Link to post
Share on other sites

I was more interested in women & booze at 15 years old. Explains a lot I suppose...

Link to post
Share on other sites
It was made by Marvel/Sunbow, the same production company which brought us G.I. Joe, and later the execrable X-Men cartoon of the '90s. They didn't exactly go out of their way to emulate Disney (though to their credit they weren't quite on Filmation's level of ineptitude). As I recall, Transformers the cartoon didn't look too inspiring in 1985 (I wasn't a regular viewer, but one episode I saw in that time period stopped my twelve-year-old suspension of disbelief cold). As for the cartoon's popularity, it's popular among thirtysomethings who watched it in their formative years; I don't know of any other demographic which adores it. It's the concept of the Transformers which has maintained their popularity rather than the quality of the animation. This is my opinion, and is also beside the point.

 

I wasn't saying size-changing was a minor part of the character; I was saying it was a minor part of the cartoon. If it hadn't been a part of the cartoon, would it even be a problem for you to accept them not including it in the movie?

Well, I was almost 15 when the second season started, and the animation and story telling didn't kill my suspension of disbelief one bit. As for its popularity, I am also referring to the longevity of the transformers. The very reason why the Transformers is still so popular over twenty years after it was intorduced is because of the rich stories of the G1 era. Not just the cartoon, but comics as well. The vastness and depth of Transformers lore embodied in the G1 cartoons and comics. They weren't simply 30 minute commercials. they were good entertainment.

 

As for Mass shifting. It wasn't a minor part of the cartoon either because it was such a major part of so many major characters, including Soundwave, Megatron, Blaster, Perceptor... Mass conversion played a major role in the stories. it is a big deal, not a minor thing.

I apologize for not realizing your suspension of disbelief was so large. And I apologize for implying that the G1 cartoons were 30-minute commercials--they were in fact 25-minute commercials with commercial breaks (as were a lot of the shows I watched in that period of time--G.I. Joe, He-Man, the final seasons of Superfriends) which could keep children entertained after school or on Saturday mornings. I won't argue about the effectiveness of the comics--I still have my copy of Transformers #1 somewhere, despite its being in tatters and with a loose cover, and I recall enjoying any number of scenes from the issues I collected.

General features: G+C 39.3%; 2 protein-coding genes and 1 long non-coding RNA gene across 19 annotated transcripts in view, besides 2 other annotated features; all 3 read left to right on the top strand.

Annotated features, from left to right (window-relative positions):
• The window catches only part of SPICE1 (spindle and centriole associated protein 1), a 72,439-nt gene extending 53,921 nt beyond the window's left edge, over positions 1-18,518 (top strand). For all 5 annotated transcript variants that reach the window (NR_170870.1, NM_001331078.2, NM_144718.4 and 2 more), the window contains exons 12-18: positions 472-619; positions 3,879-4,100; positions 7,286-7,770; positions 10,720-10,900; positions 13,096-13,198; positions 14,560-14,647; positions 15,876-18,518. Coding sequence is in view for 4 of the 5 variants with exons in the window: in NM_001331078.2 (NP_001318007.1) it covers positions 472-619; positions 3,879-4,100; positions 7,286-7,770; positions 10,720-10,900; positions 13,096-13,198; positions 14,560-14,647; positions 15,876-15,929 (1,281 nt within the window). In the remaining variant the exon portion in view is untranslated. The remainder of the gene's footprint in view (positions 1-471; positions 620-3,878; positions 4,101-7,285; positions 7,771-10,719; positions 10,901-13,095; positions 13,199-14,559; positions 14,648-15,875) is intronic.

And, given how major you feel size-changing was to the cartoon, was there a reason that none of the characters you mentioned tended to transform at all in the most dramatic scenes? Perhaps the makers of the cartoon found that size change too comical for whatever drama they could get away with in a children's time slot?

 

Also, correct me if I'm wrong about this, but weren't the Transformers an inert product for five or six years until Beast Wars came out? It seems that there's more than just G1 storylines which account for its longetivity......

Link to post
Share on other sites

Join the conversation

You can post now and register later. If you have an account, sign in now to post with your account.

Guest
Reply to this topic...

×   Pasted as rich text.   Paste as plain text instead

  Only 75 emoji are allowed.

×   Your link has been automatically embedded.   Display as a link instead

×   Your previous content has been restored.   Clear editor

×   You cannot paste images directly. Upload or insert images from URL.

Loading...
  • Find Transformers on Ebay


×
  • Create New...
Sign Up For The TNI Newsletter And Have The News Delivered To You!


Entertainment News International (ENI) is the #1 popular culture network for adult fans all around the world.
Get the scoop on all the popular comics, games, movies, toys, and more every day!

Contact and Support

Advertising | Submit News | Contact ENI | Privacy Policy

©Entertainment News International - All images, trademarks, logos, video, brands and images used on this website are registered trademarks of their respective companies and owners. All Rights Reserved. Data has been shared for news reporting purposes only. All content sourced by fans, online websites, and or other fan community sources. Entertainment News International is not responsible for reporting errors, inaccuracies, omissions, and or other liablities related to news shared here. We do our best to keep tabs on infringements. If some of your content was shared by accident. Contact us about any infringements right away - CLICK HERE